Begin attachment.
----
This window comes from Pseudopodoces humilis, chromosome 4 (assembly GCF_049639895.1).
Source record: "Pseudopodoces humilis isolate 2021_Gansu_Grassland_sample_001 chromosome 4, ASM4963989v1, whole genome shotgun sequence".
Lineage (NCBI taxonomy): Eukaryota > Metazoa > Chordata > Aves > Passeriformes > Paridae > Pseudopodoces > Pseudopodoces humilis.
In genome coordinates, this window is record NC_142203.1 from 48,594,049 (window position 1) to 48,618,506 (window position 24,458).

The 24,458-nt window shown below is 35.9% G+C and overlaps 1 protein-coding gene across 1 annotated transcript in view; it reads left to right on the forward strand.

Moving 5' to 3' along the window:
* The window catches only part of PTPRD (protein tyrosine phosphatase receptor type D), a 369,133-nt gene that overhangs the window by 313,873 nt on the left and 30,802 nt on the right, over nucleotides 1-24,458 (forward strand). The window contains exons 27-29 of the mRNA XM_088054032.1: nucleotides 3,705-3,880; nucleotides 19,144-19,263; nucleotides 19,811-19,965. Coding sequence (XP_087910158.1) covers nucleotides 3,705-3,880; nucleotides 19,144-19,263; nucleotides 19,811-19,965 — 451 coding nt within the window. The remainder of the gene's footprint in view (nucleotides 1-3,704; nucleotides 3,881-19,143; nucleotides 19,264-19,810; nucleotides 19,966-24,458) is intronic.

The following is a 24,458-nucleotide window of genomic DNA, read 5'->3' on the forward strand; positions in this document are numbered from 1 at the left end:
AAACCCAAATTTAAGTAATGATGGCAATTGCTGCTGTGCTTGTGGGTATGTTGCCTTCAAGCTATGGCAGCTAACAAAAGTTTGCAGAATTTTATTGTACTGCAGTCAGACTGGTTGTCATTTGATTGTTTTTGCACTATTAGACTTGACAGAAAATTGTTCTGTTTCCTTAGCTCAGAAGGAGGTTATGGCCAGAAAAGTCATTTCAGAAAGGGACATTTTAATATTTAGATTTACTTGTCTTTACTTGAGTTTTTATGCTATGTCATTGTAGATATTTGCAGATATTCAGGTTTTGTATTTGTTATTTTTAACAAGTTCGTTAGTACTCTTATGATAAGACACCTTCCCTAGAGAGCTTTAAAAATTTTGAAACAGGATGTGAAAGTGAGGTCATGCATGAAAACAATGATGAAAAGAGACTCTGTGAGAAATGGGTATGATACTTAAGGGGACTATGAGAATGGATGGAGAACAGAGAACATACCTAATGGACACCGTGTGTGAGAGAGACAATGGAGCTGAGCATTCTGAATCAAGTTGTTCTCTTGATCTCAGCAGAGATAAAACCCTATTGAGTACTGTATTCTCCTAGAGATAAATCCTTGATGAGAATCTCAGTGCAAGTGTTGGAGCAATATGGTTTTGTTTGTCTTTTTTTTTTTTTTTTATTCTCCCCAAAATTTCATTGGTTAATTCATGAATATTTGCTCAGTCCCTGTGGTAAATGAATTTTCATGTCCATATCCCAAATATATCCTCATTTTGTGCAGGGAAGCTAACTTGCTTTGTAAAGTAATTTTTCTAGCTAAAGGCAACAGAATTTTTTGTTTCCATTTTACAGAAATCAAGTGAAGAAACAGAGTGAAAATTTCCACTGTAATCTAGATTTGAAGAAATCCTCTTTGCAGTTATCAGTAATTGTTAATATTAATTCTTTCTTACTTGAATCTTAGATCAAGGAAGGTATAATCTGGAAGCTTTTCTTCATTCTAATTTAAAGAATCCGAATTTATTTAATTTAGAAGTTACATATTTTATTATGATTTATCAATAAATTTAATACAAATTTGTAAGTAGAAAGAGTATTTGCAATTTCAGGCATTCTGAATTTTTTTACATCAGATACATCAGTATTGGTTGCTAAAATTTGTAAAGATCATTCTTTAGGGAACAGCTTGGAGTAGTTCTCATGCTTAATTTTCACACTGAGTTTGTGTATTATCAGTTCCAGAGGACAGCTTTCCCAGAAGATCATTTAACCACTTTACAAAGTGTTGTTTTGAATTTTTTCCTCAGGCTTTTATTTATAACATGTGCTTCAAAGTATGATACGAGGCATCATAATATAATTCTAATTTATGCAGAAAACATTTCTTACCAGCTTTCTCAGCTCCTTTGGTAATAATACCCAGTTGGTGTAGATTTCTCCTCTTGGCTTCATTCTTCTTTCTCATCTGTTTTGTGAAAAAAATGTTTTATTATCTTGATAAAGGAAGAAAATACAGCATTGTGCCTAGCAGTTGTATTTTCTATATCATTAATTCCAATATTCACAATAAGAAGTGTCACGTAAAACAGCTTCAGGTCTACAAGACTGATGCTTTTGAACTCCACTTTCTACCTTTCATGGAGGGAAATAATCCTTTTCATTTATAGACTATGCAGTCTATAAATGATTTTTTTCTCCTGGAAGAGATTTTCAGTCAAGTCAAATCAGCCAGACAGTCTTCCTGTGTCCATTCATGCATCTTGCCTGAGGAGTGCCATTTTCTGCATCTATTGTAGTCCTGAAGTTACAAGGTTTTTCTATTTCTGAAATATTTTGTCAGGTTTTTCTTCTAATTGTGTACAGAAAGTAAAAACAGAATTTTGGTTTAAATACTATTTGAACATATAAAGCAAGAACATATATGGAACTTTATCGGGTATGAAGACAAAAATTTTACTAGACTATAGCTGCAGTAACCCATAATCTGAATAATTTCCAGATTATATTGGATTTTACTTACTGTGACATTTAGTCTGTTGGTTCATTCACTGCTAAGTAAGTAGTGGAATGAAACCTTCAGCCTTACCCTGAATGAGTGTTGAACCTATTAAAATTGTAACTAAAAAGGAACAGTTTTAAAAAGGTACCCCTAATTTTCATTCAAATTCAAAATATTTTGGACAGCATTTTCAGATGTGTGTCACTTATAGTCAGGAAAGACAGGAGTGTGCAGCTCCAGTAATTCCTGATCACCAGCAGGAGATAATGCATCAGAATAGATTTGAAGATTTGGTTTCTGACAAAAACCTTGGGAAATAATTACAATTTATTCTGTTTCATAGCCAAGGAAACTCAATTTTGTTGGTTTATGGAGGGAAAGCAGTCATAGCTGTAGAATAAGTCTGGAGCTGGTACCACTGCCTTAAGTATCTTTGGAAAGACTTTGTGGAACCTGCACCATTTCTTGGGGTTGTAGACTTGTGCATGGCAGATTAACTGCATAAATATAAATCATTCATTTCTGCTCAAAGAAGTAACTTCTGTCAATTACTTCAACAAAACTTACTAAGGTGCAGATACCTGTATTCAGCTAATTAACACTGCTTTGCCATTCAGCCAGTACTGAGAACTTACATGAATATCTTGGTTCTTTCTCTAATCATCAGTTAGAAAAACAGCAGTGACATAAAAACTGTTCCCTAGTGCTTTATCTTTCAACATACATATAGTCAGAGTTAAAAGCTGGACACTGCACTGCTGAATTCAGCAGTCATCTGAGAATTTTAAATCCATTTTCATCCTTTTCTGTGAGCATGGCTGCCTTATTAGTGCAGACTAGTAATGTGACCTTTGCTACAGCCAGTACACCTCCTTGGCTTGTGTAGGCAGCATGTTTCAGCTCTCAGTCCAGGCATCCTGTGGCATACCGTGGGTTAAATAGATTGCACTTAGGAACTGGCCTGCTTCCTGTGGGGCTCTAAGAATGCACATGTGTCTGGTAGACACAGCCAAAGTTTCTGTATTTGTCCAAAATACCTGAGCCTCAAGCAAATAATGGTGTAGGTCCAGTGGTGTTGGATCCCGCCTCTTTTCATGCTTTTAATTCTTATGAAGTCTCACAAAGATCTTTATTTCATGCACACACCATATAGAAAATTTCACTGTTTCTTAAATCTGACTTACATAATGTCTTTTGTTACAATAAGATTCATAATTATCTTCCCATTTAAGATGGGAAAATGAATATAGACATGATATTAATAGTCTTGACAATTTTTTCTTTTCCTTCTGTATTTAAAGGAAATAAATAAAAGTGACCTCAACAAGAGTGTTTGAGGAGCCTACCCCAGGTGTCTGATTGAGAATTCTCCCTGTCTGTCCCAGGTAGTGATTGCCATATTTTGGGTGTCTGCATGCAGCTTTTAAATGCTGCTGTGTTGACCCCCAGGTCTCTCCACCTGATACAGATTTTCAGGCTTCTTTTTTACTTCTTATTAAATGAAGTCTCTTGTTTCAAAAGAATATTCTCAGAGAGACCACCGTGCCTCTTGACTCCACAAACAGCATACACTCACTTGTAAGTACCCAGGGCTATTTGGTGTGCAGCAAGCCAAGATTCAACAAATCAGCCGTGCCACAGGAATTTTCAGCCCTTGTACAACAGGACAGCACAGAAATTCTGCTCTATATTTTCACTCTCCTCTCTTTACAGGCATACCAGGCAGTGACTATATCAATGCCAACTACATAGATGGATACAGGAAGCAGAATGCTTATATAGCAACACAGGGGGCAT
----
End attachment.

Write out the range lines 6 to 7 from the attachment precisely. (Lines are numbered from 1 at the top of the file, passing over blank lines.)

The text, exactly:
Moving 5' to 3' along the window:
* The window catches only part of PTPRD (protein tyrosine phosphatase receptor type D), a 369,133-nt gene that overhangs the window by 313,873 nt on the left and 30,802 nt on the right, over nucleotides 1-24,458 (forward strand). The window contains exons 27-29 of the mRNA XM_088054032.1: nucleotides 3,705-3,880; nucleotides 19,144-19,263; nucleotides 19,811-19,965. Coding sequence (XP_087910158.1) covers nucleotides 3,705-3,880; nucleotides 19,144-19,263; nucleotides 19,811-19,965 — 451 coding nt within the window. The remainder of the gene's footprint in view (nucleotides 1-3,704; nucleotides 3,881-19,143; nucleotides 19,264-19,810; nucleotides 19,966-24,458) is intronic.